4 x assorted Nepenthes plant varieties.
Plants are our choice of 4 different varieties or you can choose from 4 of the following plants:
Nepenthes rafflesiana x ampullaria
Nepenthes 'Rebecca Soper'
Nepenthes ventricosa x burkei
Nepenthes ventricosa x rafflesiana
Nepenthes Gothica - this is a rooted cutting, so will more than likely only have upper pitchers
All nepenthes are grown in our growing houses under Highland conditions.
Each plant will come with its botanical name tag.
Photos are just an idea of plants. They are not the exact plants that you will receive.
All plants are posted bare/loose rooted i.e. not in pots.
This pack can also be purchased as Nepenthes Pack With Extras with pots and nepenthes mix, if you need these to pot the plants in when you receive them.
If you do require the extra items, do not purchase this pack, purchase the Nepenthes Pack With Extras available in a separate listing.
Also available: Nepenthes pack with extras and book available in a separate listing.
REPOTTING: When re-potting your Nepenthes we use a mixture of 75% 5-10mm size orchid bark, and the other 25% made up of Sphagnum peat moss, sphagnum moss and perlite. Or they can be grown in straight Sphagnum moss.
Wet your mix thoroughly through first before potting your plant into it. The best time to re-pot is in the spring when the plants are doing most of their growing. However you can pot at any time of the year. Use a pot to suit the size of the plant, giving it enough room to grow for the following year, but not too big that it dwarfs the plant.
WATERING: Nepenthes do not like to be water logged, but do not like to dry out. Water and let the water run through the pot. During summer you will need to do this once a day, during winter - once or twice a week. Make sure the mix always looks moist. If your water is good enough to drink straight from the tap, then this is alright to use on your plant. If not you should use either rain, distilled or reverse osmosis water.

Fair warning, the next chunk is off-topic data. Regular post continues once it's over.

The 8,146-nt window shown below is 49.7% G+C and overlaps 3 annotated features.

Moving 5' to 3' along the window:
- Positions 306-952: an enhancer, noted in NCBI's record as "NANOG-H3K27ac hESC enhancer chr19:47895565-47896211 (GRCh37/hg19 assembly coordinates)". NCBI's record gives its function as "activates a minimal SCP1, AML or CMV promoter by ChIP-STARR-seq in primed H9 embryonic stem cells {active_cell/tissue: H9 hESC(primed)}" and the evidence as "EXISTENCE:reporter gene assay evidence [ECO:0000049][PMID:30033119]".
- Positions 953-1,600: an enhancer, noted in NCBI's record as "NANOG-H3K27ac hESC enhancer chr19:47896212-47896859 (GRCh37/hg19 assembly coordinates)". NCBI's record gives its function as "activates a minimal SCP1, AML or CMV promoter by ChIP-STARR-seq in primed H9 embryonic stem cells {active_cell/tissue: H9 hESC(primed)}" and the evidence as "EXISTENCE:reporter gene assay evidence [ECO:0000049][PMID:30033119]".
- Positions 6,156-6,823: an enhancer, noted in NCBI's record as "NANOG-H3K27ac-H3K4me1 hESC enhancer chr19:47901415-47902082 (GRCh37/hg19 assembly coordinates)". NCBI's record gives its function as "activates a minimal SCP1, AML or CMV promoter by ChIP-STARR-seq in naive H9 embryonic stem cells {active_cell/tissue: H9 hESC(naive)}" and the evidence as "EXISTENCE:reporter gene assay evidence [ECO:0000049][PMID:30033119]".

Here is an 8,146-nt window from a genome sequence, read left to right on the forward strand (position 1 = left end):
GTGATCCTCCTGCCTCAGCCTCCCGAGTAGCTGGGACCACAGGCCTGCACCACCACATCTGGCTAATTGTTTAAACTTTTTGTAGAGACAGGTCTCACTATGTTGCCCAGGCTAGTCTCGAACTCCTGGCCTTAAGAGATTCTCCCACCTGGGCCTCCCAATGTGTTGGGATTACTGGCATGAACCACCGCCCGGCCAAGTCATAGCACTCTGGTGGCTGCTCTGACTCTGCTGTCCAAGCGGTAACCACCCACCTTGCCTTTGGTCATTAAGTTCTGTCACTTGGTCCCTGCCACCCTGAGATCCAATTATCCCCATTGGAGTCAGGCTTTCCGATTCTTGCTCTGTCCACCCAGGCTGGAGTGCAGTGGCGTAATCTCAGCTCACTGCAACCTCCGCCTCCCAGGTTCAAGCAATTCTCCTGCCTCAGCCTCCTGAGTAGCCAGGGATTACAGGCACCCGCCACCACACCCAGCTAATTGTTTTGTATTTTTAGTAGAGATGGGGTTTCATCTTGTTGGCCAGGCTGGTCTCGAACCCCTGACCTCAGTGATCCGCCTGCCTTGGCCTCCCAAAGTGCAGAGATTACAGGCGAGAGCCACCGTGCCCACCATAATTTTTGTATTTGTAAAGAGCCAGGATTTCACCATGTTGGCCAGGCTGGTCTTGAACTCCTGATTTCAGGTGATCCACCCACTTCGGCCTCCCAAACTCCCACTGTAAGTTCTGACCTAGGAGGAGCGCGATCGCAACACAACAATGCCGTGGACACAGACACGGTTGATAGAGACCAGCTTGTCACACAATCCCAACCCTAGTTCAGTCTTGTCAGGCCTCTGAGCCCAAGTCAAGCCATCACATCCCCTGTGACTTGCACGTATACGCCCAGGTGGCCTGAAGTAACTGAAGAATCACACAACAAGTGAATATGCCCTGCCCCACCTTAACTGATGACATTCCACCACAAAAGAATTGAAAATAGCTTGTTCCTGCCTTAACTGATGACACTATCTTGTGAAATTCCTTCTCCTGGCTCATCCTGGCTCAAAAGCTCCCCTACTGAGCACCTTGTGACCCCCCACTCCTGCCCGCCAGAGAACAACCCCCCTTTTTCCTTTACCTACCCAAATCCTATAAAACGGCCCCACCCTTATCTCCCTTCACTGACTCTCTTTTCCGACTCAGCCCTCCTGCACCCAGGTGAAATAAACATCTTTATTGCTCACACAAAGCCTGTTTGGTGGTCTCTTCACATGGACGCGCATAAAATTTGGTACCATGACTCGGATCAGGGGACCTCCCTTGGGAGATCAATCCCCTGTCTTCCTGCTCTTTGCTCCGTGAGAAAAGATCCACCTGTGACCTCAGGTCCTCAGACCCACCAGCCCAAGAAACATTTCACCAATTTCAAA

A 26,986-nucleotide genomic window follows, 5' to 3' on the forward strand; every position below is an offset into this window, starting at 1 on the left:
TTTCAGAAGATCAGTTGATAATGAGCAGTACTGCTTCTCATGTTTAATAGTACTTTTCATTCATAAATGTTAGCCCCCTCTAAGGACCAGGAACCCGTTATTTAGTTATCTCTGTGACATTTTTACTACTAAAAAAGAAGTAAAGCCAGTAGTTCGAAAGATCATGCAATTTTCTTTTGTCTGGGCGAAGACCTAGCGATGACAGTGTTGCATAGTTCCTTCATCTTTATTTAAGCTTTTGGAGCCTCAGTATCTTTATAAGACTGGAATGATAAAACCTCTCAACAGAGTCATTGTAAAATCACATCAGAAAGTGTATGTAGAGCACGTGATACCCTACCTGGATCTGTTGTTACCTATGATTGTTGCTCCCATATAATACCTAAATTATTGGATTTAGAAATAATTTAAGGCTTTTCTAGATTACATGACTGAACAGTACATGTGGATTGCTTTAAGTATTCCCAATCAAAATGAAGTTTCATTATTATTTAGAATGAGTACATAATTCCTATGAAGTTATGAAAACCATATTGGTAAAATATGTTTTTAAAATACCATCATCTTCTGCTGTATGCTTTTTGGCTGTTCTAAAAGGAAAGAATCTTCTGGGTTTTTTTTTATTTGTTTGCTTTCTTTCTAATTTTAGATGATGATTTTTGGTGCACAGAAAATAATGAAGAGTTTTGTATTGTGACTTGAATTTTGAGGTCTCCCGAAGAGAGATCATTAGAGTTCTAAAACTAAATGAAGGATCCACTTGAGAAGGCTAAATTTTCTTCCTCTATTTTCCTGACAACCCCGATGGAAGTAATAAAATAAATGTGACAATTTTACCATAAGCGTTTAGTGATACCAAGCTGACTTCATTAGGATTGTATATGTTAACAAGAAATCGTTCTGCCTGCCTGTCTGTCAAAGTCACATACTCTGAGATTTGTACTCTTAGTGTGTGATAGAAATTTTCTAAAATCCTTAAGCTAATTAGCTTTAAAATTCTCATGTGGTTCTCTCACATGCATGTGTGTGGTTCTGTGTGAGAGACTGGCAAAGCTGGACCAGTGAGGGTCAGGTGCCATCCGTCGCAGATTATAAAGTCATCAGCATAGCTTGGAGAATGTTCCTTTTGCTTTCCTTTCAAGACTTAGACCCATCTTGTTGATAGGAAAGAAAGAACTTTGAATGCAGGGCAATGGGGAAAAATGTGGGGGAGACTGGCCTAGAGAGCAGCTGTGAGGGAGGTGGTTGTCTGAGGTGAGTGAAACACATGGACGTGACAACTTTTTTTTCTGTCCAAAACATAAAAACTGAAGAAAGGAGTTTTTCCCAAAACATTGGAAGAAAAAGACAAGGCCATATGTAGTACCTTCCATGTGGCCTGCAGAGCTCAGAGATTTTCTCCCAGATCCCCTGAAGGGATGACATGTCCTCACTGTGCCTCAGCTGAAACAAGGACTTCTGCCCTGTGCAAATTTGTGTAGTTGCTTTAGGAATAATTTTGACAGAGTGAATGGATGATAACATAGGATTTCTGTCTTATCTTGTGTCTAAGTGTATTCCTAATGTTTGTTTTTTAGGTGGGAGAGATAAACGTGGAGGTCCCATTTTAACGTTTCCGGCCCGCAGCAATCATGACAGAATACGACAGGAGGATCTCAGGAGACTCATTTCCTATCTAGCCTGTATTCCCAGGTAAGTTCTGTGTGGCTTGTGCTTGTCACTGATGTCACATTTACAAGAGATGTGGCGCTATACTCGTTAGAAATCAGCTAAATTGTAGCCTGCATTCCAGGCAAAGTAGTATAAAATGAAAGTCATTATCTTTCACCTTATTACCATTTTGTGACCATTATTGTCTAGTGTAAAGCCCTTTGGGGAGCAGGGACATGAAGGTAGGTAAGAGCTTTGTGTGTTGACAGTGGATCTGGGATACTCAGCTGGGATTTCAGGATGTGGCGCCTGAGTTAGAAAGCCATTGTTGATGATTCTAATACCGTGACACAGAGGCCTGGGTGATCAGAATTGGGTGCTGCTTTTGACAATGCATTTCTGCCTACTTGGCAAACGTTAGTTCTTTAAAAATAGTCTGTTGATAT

FERTILIZING: Do not fertilize with flies or insects. We feed with a mixture of Seasol and Powerfeed. To one litre of water, we use 4 ml of Seasol and 3ml of Powerfeed. DO NOT use any other fertilisers. We use this mix every 6-8 weeks from Spring to Autumn either watered onto the growing medium, or poured into the water tray beneath the pot. You might like to catch the fertilised water running out the bottom of the pot to reuse again once the next day to make sure the plant gets a good feed.
LIGHT: Nepenthes require a high level of light to help produce pitchers/traps. They need at least a couple of hours of natural light a day. A window sill inside the house that gets morning sun in summer and afternoon sun in winter is an excellent position. Otherwise you can grow them in a terrarium, greenhouse, glasshouse or porch. Nepenthes need protection from the wind, hot afternoon sun and frost.
HUMIDITY: Another reason for Nepenthes not growing pitchers/traps is lack of humidity. The easiest way to create humidity is to place a tray under the Nepenthes pot. The tray needs to be about twice the area of the plant pot and filled with water and porous pebbles i.e. scoria, so that they absorb the water and create humidity. Change the water in the tray every month to avoid salt build up. A terrarium or glasshouse will provide warmth and humidity. But a warm sunny window sill will give you enough heat for the plant to survive.
DORMANCY: During winter your Nepenthes may not produce pitchers/traps. Cut off any dead pitchers where it is attached to the leaf. Any dead leaves can be cut off where the leaf meets the plant stem. You can put a clear plastic bag over the plant in winter to keep it warmer and more humid.
When a Nepenthes goes through its transition stage and starts to grow its vine, it will have a time gap before it starts to grow upper pitchers. In the wild, they won't grow upper pitchers until the vine reaches the top of the tree where it gets more light, and to catch the insects that live up there.
FLOWERING: Nepenthes will only flower in a high light situation. They will only flower once they start to produce upper pitchers. Nepenthes plants are either male or female, so cannot be self-pollinated.